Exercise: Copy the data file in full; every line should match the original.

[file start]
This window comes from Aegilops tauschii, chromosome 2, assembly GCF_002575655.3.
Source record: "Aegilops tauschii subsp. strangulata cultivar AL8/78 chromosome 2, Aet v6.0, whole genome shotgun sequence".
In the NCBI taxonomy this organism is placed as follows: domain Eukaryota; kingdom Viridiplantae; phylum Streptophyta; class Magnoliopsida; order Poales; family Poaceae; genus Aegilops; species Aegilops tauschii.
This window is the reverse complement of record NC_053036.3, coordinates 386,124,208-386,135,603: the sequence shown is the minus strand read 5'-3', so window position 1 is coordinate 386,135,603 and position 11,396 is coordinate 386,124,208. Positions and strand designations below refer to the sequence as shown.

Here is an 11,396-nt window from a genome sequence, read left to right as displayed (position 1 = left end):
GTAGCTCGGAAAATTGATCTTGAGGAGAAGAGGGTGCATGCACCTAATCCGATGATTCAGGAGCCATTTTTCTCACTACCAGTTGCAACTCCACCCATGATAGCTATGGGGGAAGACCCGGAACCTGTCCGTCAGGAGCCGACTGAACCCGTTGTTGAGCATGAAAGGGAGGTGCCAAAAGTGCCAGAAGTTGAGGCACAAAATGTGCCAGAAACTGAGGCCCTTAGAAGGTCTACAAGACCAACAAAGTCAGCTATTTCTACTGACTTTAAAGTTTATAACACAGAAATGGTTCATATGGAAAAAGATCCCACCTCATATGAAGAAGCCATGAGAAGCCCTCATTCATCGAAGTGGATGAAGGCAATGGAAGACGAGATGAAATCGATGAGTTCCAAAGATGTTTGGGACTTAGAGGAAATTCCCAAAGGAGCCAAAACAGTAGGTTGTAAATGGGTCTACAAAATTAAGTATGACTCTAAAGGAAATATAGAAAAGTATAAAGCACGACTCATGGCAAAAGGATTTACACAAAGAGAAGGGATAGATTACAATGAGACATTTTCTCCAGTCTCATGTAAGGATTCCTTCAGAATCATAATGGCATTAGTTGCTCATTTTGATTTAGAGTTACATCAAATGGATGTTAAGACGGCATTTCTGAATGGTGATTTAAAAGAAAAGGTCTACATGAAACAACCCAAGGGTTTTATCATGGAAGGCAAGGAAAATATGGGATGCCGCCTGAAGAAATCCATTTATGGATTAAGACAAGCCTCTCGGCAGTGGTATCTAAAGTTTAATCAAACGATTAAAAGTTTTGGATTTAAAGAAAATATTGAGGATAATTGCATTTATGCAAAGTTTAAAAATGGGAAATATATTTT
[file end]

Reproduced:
This window comes from Aegilops tauschii, chromosome 2, assembly GCF_002575655.3.
Source record: "Aegilops tauschii subsp. strangulata cultivar AL8/78 chromosome 2, Aet v6.0, whole genome shotgun sequence".
In the NCBI taxonomy this organism is placed as follows: domain Eukaryota; kingdom Viridiplantae; phylum Streptophyta; class Magnoliopsida; order Poales; family Poaceae; genus Aegilops; species Aegilops tauschii.
This window is the reverse complement of record NC_053036.3, coordinates 386,124,208-386,135,603: the sequence shown is the minus strand read 5'-3', so window position 1 is coordinate 386,135,603 and position 11,396 is coordinate 386,124,208. Positions and strand designations below refer to the sequence as shown.

Here is an 11,396-nt window from a genome sequence, read left to right as displayed (position 1 = left end):
GTAGCTCGGAAAATTGATCTTGAGGAGAAGAGGGTGCATGCACCTAATCCGATGATTCAGGAGCCATTTTTCTCACTACCAGTTGCAACTCCACCCATGATAGCTATGGGGGAAGACCCGGAACCTGTCCGTCAGGAGCCGACTGAACCCGTTGTTGAGCATGAAAGGGAGGTGCCAAAAGTGCCAGAAGTTGAGGCACAAAATGTGCCAGAAACTGAGGCCCTTAGAAGGTCTACAAGACCAACAAAGTCAGCTATTTCTACTGACTTTAAAGTTTATAACACAGAAATGGTTCATATGGAAAAAGATCCCACCTCATATGAAGAAGCCATGAGAAGCCCTCATTCATCGAAGTGGATGAAGGCAATGGAAGACGAGATGAAATCGATGAGTTCCAAAGATGTTTGGGACTTAGAGGAAATTCCCAAAGGAGCCAAAACAGTAGGTTGTAAATGGGTCTACAAAATTAAGTATGACTCTAAAGGAAATATAGAAAAGTATAAAGCACGACTCATGGCAAAAGGATTTACACAAAGAGAAGGGATAGATTACAATGAGACATTTTCTCCAGTCTCATGTAAGGATTCCTTCAGAATCATAATGGCATTAGTTGCTCATTTTGATTTAGAGTTACATCAAATGGATGTTAAGACGGCATTTCTGAATGGTGATTTAAAAGAAAAGGTCTACATGAAACAACCCAAGGGTTTTATCATGGAAGGCAAGGAAAATATGGGATGCCGCCTGAAGAAATCCATTTATGGATTAAGACAAGCCTCTCGGCAGTGGTATCTAAAGTTTAATCAAACGATTAAAAGTTTTGGATTTAAAGAAAATATTGAGGATAATTGCATTTATGCAAAGTTTAAAAATGGGAAATATATTTT